I don’t know what’s going to happen to me. I can’t view myself in two months, and definitely not in two, ten or twenty years, but I have a few wishes.

I hope I never forget to remember that people are large and we contain multitudes (Walt Whitman’s “Song of Myself”, section 51). I will live my life with an open mind, open eyes and an open heart. I will always try to see people and accept them for all that they are. If there is one thing that really gets to me, it’s when people judge others and don’t give them the benefit of the doubt. Every single one of us has feelings, memories, and a story of their own, and that is never to be belittled.

“I want to encourage you to be vigilant in the struggle towards empathy… You will have a choice about how to read the actions and intonations of the people you meet. I would encourage you as often as possible to consider… the possibility that the lives and experiences of others are as complex and unpredictable as your own. That other people… are not simply one thing or the other – not simply good or evil or wise or ignorant… You will always be stuck inside of your own body, with your own consciousness, seeing the world through your own eyes, but the gift and the challenge… is to see other as they see themselves, to grapple meaningfully with this cruel and crazy and beautiful world in all of its baffling complexity.” –John Green, commencement speech 2013

I hope my relationships grow stronger and more meaningful every day. I hope I keep trying even harder to be a good person. I hope I don’t lose sight of how much I love life. I hope I fall in love (she puts in the middle of the paragraph to feel less silly for writing it). I hope I keep writing, because it brings me joy and pride. I hope I retain my enthusiasm for everything I love. I hope time will do its job and freaking cure me already. I hope I never let my difficulties cloud my vision. The vision is everything.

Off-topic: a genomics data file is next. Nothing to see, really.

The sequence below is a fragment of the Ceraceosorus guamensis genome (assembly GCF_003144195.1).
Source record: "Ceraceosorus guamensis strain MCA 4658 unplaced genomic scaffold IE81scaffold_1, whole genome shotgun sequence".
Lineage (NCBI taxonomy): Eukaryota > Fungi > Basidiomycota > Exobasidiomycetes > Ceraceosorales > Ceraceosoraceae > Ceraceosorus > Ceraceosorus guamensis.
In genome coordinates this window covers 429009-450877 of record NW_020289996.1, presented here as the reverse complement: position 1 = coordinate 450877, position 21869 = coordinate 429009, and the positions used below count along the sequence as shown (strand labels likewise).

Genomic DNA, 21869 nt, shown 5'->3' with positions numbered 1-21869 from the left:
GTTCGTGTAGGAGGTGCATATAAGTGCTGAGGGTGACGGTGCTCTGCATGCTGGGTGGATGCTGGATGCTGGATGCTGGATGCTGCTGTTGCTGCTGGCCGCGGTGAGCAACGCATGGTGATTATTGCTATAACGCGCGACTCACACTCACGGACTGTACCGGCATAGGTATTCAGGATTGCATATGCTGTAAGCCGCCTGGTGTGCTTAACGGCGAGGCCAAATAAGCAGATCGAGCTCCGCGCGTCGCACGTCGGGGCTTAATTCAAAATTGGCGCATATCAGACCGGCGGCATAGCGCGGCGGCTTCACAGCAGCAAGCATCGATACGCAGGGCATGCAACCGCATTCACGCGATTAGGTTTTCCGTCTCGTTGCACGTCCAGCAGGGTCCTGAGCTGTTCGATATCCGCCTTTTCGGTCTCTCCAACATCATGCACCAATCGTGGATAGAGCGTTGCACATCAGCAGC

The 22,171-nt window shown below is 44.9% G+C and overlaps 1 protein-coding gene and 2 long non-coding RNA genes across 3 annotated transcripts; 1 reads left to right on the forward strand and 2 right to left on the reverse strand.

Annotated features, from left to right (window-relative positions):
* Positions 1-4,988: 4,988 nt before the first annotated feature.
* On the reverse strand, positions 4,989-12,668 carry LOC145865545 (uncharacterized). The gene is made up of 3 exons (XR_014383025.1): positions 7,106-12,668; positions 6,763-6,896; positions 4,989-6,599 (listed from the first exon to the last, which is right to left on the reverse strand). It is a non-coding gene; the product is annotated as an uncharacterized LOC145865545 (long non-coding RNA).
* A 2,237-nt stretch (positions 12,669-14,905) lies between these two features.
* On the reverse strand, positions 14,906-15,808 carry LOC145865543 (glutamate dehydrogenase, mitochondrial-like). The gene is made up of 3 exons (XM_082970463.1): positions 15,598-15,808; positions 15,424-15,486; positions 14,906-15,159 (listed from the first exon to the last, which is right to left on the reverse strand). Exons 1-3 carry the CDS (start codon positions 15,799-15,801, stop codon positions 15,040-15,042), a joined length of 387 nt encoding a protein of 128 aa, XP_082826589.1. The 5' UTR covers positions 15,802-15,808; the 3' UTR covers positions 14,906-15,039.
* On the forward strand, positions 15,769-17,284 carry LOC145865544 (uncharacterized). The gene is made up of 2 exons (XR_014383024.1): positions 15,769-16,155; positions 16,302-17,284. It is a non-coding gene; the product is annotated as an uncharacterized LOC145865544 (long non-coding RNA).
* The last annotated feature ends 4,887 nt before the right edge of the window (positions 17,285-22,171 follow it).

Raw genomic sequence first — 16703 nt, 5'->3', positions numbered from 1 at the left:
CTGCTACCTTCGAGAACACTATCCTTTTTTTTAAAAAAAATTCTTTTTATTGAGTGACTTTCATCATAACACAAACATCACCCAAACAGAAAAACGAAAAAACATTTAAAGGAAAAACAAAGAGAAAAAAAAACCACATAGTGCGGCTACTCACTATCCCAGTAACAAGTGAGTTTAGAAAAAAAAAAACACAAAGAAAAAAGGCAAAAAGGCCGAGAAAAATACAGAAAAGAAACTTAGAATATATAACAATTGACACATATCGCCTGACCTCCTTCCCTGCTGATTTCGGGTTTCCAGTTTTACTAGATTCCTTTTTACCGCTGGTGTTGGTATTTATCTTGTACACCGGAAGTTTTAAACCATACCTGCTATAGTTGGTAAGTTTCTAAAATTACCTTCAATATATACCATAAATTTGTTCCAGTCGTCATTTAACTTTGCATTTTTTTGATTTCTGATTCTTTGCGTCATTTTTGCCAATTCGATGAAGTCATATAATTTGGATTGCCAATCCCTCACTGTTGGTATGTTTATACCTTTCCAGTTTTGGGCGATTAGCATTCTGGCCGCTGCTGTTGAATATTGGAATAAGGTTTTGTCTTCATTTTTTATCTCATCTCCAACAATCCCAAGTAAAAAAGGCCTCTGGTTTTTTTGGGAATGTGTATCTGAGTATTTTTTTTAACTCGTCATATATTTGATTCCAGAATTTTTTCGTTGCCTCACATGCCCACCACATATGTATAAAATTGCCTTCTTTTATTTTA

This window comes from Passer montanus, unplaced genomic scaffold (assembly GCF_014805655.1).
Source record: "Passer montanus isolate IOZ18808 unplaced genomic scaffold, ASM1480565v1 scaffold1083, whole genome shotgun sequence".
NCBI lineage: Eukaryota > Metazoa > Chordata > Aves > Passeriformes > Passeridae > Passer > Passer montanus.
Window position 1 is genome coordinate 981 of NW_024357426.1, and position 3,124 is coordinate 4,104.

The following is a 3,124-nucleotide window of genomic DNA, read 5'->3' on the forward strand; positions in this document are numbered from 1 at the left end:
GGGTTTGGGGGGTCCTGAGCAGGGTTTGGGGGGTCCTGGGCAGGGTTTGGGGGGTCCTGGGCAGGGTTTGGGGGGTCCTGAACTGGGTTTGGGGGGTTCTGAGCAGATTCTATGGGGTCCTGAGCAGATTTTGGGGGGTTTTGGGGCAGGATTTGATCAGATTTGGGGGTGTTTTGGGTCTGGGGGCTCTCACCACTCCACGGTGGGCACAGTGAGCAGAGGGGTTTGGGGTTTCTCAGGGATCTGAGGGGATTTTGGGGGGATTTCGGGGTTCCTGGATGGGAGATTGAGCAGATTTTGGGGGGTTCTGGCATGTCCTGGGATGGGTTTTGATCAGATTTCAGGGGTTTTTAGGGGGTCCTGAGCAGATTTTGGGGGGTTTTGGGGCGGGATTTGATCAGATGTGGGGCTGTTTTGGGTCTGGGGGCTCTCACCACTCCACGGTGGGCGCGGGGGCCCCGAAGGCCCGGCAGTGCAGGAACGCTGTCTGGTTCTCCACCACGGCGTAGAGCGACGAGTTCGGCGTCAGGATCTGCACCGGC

Nothing is ever ideal, but the love I’ve been receiving today fills me with warm and fuzzy feelings. Kind words pouring in from everyone that matters to me makes it all seem worth it.

Here’s to being 18.

Love,

Ella

Song Quote:

The backs of my eyes hum with all of the things I’ve never done. –Welcome Home, Radical Face

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The Interview Anecdote

Don’t let your cheek twitch. Yes, yes, I know it wants to, but don’t let it.

This is exciting! You might be setting foot on the campus of your future for the first time! In fact, the campus doesn’t look all that pretty… and the guys here look kind of weird, not handsome like you imagined… but that’s okay, this is still cool. This is still exciting!

Room 112, that’s where the magic will happen. If only we could find it. Around and around and around… I swear I’ve been down this corridor. Front desk, we meet again. Didn’t you hear? They changed the rooms. 112 doesn’t exist, it’s a typo.

Down the hall, hall down the, the hall down. Here we are!

Why thank you, I am welcome.